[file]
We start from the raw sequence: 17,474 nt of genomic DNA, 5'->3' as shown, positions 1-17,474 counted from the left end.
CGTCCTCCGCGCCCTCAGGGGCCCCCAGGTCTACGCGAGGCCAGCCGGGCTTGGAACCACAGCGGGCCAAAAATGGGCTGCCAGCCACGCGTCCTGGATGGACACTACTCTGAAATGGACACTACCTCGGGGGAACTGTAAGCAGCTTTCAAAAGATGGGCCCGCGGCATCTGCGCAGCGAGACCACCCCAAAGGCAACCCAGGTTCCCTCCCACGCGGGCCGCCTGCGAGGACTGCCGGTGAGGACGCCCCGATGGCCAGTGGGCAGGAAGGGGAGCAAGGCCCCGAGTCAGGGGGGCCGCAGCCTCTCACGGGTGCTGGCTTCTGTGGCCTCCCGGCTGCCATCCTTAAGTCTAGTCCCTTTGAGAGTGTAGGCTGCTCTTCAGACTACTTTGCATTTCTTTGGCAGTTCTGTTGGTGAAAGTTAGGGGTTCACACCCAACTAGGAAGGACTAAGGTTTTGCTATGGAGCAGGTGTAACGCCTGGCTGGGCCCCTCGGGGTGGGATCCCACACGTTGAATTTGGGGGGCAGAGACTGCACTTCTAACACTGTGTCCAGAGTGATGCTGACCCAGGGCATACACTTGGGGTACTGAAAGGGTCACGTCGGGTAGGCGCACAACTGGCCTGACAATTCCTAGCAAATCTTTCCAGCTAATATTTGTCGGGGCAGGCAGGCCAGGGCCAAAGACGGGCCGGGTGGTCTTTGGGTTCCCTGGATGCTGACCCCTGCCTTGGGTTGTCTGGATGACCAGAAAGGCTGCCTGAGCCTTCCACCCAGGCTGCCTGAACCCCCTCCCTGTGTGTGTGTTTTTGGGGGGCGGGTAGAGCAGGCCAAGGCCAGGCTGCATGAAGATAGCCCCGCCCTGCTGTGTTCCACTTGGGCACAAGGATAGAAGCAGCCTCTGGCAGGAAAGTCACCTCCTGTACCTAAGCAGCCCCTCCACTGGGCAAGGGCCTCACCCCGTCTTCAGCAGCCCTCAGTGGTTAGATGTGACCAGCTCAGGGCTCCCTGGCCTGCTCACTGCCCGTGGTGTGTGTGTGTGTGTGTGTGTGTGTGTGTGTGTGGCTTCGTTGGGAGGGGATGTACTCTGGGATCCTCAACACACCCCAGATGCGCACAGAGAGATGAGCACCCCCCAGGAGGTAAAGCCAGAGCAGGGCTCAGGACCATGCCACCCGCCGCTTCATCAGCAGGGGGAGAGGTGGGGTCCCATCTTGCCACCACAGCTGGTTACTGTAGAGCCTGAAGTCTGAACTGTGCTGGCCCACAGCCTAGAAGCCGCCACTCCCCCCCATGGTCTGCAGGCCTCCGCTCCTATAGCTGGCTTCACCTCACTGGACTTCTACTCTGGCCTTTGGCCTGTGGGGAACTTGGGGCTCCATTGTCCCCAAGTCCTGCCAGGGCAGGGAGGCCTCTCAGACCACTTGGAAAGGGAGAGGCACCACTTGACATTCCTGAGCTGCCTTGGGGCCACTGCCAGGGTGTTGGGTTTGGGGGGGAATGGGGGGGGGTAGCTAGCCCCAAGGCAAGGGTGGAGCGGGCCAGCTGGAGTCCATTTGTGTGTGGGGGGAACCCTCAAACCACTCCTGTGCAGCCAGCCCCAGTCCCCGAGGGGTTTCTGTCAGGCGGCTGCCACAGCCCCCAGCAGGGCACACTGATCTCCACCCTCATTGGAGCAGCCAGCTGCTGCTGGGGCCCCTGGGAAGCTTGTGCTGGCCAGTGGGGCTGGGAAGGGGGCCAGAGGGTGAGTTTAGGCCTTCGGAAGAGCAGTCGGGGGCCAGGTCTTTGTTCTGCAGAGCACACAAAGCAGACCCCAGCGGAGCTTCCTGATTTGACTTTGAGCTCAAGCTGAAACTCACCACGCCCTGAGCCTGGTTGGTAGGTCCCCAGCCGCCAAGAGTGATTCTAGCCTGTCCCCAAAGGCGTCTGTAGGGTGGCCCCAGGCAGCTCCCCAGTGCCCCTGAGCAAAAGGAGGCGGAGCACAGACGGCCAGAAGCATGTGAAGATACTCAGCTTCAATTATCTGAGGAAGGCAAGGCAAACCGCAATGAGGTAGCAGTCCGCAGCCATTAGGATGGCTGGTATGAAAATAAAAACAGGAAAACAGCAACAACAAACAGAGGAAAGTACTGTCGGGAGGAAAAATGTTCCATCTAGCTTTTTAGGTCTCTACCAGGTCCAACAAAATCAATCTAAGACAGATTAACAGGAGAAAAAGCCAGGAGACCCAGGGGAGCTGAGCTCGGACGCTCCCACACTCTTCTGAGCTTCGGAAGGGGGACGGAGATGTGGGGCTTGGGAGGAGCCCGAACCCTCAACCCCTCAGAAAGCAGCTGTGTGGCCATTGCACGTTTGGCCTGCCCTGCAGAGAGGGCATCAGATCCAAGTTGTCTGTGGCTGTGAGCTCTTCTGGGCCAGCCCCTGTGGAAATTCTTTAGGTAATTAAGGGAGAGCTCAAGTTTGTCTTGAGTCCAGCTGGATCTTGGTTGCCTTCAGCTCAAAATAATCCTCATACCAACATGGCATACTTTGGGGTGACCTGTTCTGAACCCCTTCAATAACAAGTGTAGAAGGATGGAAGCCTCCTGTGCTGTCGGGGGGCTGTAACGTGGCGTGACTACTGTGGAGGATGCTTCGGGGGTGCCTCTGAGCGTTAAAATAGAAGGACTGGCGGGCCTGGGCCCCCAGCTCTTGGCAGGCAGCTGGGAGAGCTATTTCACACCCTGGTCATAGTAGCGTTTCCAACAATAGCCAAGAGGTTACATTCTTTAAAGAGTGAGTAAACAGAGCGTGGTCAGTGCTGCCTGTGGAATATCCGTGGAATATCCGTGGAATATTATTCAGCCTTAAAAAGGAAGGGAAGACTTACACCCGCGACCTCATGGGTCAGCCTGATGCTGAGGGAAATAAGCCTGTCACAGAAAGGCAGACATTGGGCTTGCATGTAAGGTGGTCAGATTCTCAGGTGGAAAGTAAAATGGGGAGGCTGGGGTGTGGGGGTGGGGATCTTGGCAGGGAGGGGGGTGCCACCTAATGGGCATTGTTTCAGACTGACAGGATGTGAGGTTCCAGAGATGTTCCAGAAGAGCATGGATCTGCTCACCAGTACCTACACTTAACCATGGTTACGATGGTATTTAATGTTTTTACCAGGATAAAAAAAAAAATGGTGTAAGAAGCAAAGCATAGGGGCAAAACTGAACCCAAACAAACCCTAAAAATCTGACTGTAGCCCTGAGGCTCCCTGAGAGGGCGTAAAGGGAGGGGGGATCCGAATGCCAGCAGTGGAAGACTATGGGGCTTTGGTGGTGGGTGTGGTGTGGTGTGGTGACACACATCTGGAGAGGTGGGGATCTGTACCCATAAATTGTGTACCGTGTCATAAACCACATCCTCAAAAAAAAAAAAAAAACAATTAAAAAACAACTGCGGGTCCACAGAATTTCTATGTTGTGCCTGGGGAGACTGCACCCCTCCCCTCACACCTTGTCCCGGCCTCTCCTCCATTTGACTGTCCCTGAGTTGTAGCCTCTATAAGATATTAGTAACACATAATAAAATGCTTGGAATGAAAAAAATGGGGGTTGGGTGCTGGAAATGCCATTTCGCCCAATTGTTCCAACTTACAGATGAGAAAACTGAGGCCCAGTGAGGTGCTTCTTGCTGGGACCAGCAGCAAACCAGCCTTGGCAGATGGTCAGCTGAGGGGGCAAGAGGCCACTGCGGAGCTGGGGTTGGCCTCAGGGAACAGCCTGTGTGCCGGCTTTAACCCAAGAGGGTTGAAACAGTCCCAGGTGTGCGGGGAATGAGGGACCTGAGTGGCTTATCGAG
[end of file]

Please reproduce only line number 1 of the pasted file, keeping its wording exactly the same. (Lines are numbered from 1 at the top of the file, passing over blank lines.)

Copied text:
We start from the raw sequence: 17,474 nt of genomic DNA, 5'->3' as shown, positions 1-17,474 counted from the left end.